Buying fresh tomatoes in the middle of winter was never an option or even a consideration when growing up on a farm. You just knew fresh tomatoes were the best off the vine in the summertime and relied on home canned tomatoes (or store bought) for winter days. But over the years, global supply chains along with consumer demand, have changed the reality. Produce aisles are bursting with tomato options regardless of the season, but often not without complaints. So when a recent Ambrook Research article “Do You Know How Tomatoes Taste?” raised the question about taste, I was reminded we can’t always get what we want, and especially not without trade-offs.
We Have Tomatoes
In the Ambrook Research article, tomato horticulturists at the University of Florida state that “developing tomato varieties to fit the supply chain — means sturdier, more uniformly round and red fruits, grown on plants with higher yields and greater disease-resistance” and picked prior to full ripeness to tolerate transportation. Over the years, these efforts have been successful. We have tomatoes in our grocery stores at reasonable price. But as the horticulturists note, taste took a backseat when they started selecting for features that made tomatoes easier to grow and transport.
The Complexity of Flavor
Horticulturists in the tomato breeding area are not immune to the taste issue. But the question, according to the article, is “how to keep the tomatoes visually appealing and commercially viable while restoring some of flavor typical of many heirloom varieties”?
Taste is essentially comprised of three things — sugar, acids and aromatic volatiles. Even when genetics can be selected to improve the tomato flavor, growing conditions will make a significant difference.
There is a scientific reason why we think summer grown tomatoes taste better. As the researchers mention in the article, “tomatoes grown during longer, sunnier days will generally photosynthesize more sugars and acids, helping to boost their flavor.” Also, it is noted that tomatoes grown with less water produce smaller fruits, which concentrates the sugars and acids, making the tomato sweeter. Finally, different climates produce different results even if the same variety is grown. The realities of Mother Nature can’t be controlled unless they’re grown in a controlled environment.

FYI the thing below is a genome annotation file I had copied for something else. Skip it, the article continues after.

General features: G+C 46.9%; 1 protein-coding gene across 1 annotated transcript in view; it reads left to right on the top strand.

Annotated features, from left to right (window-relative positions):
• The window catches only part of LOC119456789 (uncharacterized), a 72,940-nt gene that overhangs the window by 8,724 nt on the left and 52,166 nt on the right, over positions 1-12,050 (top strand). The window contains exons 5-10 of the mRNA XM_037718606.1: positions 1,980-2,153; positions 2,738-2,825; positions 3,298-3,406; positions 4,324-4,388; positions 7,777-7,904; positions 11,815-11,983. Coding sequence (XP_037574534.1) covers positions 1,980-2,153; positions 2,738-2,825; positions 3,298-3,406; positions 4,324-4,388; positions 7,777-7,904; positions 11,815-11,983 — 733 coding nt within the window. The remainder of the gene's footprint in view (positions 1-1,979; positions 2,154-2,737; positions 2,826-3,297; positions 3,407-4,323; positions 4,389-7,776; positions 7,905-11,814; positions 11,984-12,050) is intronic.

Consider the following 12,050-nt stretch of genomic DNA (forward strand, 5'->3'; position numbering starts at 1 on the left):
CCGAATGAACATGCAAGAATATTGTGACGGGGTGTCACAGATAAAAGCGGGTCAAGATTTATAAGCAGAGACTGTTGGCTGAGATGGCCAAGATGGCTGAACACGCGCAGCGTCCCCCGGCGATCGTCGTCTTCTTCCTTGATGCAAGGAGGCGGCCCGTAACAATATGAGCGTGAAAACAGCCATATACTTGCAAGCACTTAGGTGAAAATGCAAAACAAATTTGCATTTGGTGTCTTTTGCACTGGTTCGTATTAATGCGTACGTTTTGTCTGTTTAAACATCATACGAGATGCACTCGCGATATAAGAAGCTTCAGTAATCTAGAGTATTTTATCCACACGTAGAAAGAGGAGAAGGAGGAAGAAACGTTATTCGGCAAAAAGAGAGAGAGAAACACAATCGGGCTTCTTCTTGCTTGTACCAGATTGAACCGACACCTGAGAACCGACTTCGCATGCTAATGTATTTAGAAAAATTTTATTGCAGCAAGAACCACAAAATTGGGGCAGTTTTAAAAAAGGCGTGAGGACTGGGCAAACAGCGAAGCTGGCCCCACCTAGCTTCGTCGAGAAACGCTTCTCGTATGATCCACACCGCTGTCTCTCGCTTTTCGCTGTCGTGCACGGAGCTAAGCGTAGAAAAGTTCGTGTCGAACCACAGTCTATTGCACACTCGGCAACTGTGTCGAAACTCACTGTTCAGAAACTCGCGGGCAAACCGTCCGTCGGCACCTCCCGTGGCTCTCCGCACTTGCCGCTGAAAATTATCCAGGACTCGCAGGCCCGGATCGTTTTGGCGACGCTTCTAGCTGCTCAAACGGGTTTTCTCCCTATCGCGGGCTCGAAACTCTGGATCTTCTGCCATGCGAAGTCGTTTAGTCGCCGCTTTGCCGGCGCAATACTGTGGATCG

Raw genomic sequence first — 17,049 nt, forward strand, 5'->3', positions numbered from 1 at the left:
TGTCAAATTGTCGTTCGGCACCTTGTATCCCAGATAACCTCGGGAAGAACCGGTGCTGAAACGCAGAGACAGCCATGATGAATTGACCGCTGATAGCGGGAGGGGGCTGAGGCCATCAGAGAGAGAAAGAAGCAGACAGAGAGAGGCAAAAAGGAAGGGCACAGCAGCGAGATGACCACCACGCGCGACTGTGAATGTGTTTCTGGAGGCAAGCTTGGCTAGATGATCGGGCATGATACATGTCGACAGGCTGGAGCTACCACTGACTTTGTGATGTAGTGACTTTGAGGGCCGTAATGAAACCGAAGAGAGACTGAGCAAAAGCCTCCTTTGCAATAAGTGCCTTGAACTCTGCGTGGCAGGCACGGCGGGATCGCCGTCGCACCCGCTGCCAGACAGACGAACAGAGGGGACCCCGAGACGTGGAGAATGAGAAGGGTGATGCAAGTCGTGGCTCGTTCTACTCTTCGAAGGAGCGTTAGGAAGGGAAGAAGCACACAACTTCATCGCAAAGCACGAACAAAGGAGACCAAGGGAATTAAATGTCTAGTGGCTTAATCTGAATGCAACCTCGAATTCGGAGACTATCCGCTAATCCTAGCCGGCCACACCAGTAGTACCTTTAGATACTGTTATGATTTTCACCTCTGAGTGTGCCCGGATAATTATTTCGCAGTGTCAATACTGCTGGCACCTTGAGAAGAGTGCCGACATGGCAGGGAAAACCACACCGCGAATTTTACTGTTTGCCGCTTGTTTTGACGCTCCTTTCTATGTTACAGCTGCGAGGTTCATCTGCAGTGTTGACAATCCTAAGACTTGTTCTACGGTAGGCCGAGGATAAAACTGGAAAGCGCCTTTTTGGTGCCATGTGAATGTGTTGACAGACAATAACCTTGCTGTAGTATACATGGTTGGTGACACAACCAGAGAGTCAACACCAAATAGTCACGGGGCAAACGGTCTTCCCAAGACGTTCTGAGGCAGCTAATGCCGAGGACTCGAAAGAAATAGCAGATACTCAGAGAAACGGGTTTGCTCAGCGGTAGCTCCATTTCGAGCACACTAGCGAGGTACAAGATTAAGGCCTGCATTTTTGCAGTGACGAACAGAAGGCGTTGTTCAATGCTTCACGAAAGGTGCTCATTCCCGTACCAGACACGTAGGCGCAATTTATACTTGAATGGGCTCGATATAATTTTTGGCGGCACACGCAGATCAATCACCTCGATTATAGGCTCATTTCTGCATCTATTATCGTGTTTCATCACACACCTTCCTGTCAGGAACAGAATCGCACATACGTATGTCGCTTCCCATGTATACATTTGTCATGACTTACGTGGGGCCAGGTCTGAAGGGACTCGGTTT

Regardless of the genetics to improve taste, the flavor still may not be reflected in the tomato if shipped from a commercial grower. Many times, tomatoes are picked at the end of their “green with pinkish tinge” stage to ensure they will arrive in good condition. Even though the tomatoes are sprayed with ethylene (a natural occurring plant hormone) to ensure they ripen on time, the taste is not quite the same.
There Are Options
The tomato flavor dilemma is not a “no win.” There are options. The growth of regional greenhouses and specialty crop (produce) farmers can be an answer to the flavor issue as fewer miles traveled from field to grocery stores allows the fruit to ripen on the vine. Likewise, there are a wider variety of tomatoes (can you say “Flavor Bombs”?) that are available in grocery stores, reflecting better taste thanks to improved genetics and growing systems.
And lastly, the answer may be in your own backyard or farmer’s market! The basic fact is that homegrown seasonally grown tomatoes are almost always ripened on the vine, which adds to their flavor appeal.
Yet, as the article mentioned, perhaps our quest for the optimal tomato taste extends beyond the genetics. It may be more about memories of growing tomatoes as a kid with our family or eating a fresh tomato grown by our aunt or grandfather right out of the garden.
So, now’s the time to create those flavor memories! Look for those seed catalogues or visit a garden center for tomato plants in the coming months. Or better yet, take advantage of seasonal farmers’ markets wherever you are.
Fresh and flavor do not have to be a trade-off. This year, you just may be able to get that perfect tomato flavor!
Note: Content shared from the Ambrook Research weekly newsletter, a food and farming newsletter than looks at issues through a different lens. Subscribe at https://ambrook.com/research/newsletter.